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October 17, 2005.

JERRY COLE, Plaintiff,
RHU OFFICERS JOHN DOE, et al., Defendants.

The opinion of the court was delivered by: WILLIAM CALDWELL, Senior District Judge


I. Introduction

Plaintiff Jerry Cole, an inmate formerly confined at the Camp Hill State Correctional Institution ("SCI-Camp Hill"), Camp Hill, Pennsylvania,*fn1 filed this pro se action pursuant to 42 U.S.C. § 1983, claiming numerous SCI-Camp Hill John Doe defendants violated his Eighth Amendment and Due Process rights when they assaulted him, and then injected him with an unknown substance which rendered him incompetent to participate in his misconduct hearing. Cole also claims that while housed in the institution's Restricted Housing Unit ("RHU") he was forced to endure unsanitary conditions and, on occasion, denied meals as a form of punishment. Defendant Moore, the sole named defendant, has filed for summary judgment based, in part, on Cole's failure to exhaust his administrative remedies. (Doc. 25). We will evaluate the motion under the well established standard. See Glanzman v. Metropolitan Management Corp., 391 F.3d 506, 508 n. 1 (3d Cir. 2004).

  We will dismiss Cole's claims against defendant Moore due to his failure to exhaust administrative remedies, and dismiss the remaining claims against the John Doe as the discovery period in this action has closed without Cole's amending his complaint to identify these unknown individuals.

  II. Background.

  Cole alleges that on April 24, 2003, while housed at his former facility, SCI-Camp Hill, eight unidentified correctional officers ("CO") used excessive force against him after he was handcuffed behind his back. The unnamed officers "rammed" Plaintiff's face into a wall as they transported him to the institution's Restricted Housing Unit ("RHU"). The officers also allegedly tightened Cole's handcuffs to the point of causing permanent damage to his left wrist. Cole claims the identity of his attackers "may be seen on videotape taken later that day." (Doc. 1). Cole, who describes himself as a "special offender with mental health deficienc[ies]," was then taken to the infirmary where he was injected, by unidentified individuals, with an unknown drug. The medication caused Cole to sleep for four days. On April 28, 2003, while still in the infirmary, Cole was given a misconduct hearing (Misconduct # A356309) before John Doe Hearing Examiner. Plaintiff states he was unable to actively participate in this proceeding, and helpless to summons a specific witness on his behalf, due to the sedating effect of medication which rendered him incompetent. (Id.)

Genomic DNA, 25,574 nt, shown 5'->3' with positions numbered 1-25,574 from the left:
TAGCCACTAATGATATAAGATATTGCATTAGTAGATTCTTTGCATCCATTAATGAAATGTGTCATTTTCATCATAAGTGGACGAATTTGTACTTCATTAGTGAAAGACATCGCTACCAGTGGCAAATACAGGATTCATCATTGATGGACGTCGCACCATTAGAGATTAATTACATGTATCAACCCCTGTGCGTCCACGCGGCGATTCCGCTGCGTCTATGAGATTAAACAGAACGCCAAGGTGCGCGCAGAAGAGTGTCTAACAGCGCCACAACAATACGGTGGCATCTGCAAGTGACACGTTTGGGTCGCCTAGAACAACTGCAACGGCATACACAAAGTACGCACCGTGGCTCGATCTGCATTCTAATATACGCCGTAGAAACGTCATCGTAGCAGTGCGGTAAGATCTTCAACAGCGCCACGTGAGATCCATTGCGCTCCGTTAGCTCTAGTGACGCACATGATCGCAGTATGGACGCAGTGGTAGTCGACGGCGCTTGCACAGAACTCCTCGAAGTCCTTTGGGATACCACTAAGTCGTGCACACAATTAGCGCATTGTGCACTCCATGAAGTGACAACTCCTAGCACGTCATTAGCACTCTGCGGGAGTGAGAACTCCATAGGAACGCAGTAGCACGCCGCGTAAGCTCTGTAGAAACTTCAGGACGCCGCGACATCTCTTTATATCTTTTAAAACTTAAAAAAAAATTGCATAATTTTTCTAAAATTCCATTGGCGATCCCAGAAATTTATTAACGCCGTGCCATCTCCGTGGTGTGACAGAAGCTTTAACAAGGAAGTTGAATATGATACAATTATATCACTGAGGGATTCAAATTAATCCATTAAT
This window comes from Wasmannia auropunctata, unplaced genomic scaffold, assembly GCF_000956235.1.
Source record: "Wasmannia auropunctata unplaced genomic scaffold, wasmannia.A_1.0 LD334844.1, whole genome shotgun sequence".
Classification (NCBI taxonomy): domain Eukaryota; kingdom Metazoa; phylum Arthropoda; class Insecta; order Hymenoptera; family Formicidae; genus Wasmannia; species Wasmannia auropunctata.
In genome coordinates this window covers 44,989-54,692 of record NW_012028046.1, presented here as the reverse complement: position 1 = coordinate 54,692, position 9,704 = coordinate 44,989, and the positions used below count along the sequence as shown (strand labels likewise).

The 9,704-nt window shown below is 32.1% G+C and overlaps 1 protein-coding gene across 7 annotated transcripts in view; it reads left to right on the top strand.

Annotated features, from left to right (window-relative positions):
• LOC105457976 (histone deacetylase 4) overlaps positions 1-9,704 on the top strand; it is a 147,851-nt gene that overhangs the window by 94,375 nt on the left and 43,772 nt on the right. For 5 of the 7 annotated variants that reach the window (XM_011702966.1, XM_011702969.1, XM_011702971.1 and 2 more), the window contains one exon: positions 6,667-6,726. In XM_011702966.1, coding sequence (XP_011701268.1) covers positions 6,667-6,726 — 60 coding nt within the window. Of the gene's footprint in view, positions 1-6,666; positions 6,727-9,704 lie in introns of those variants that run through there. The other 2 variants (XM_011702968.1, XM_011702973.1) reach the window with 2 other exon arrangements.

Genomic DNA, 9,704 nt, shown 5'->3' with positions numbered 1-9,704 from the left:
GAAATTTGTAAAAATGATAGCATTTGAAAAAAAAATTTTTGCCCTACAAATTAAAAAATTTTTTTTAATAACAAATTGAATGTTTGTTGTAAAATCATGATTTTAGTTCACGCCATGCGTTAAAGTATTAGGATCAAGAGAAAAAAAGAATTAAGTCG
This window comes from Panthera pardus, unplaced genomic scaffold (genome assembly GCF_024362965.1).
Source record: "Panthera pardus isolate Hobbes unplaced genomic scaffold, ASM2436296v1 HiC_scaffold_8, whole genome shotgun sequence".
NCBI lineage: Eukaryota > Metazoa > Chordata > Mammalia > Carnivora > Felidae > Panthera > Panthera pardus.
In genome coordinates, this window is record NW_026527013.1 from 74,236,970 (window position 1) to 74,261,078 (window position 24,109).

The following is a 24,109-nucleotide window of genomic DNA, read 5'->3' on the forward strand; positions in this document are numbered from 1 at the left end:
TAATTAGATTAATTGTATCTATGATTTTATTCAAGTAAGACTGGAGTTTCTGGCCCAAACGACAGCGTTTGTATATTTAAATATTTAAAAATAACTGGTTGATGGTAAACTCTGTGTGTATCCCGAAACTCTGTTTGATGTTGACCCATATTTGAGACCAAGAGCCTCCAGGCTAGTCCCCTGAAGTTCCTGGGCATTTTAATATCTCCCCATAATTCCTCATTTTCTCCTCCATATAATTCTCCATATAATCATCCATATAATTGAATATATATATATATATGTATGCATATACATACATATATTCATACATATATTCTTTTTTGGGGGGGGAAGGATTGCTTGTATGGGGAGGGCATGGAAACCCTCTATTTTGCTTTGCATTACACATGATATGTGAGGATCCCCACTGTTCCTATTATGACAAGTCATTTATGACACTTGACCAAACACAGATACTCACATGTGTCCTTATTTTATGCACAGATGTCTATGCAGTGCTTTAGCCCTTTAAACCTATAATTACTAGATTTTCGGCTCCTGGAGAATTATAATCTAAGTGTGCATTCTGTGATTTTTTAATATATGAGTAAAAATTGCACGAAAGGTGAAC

Next, Cole alleges that while housed in the RHU between April 28, 2003, and May 10, 2003, CO Moore and "RHU officers often denied me food." (Id.) "These officers" verbally baited Cole prompting him "to yell bad things to them in response." (Id.) As punishment, officers would skip feeding him, alleging Cole refused to comply with RHU feeding procedures. After Cole complained to his psychiatrist, this problem stopped. (Id.) Cole also claims that his RHU cell, which he shared with another inmate, did not have a working toilet.

  Defendant Moore contends that Cole never filed an institutional grievance against him for refusing to serve him meals and thus has failed to exhaust his administrative remedies, precluding him from filing the present action. Defendant Moore submits portions of Cole's deposition in which Plaintiff states he never filed a grievance concerning CO Moore's allegedly withholding meals from him. (Doc. 26, Appendix to Defendant Moore's Motion for Summary Judgment, Exhibit 1, p. 78). Moore submits his own declaration in which he affirms that he has never worked in SCI-Camp Hill's RHU and denies ever withholding meals from Cole in the RHU or elsewhere. (Doc. 26, Appendix to Defendant Moore's Motion for Summary Judgment, Exhibit 2). Additionally, Moore argues that even if the Court were to assume that he denied Cole two meals (as alleged by Cole in his deposition) (Doc. 26, Exhibit 1, p. 73), such a finding would not constitute an Eighth Amendment violation. Finally, Moore notes that the unnamed John Doe defendants are entitled to dismissal as they have not been served with the complaint within the time frame dictated by Fed.R.Civ.P. 4(m).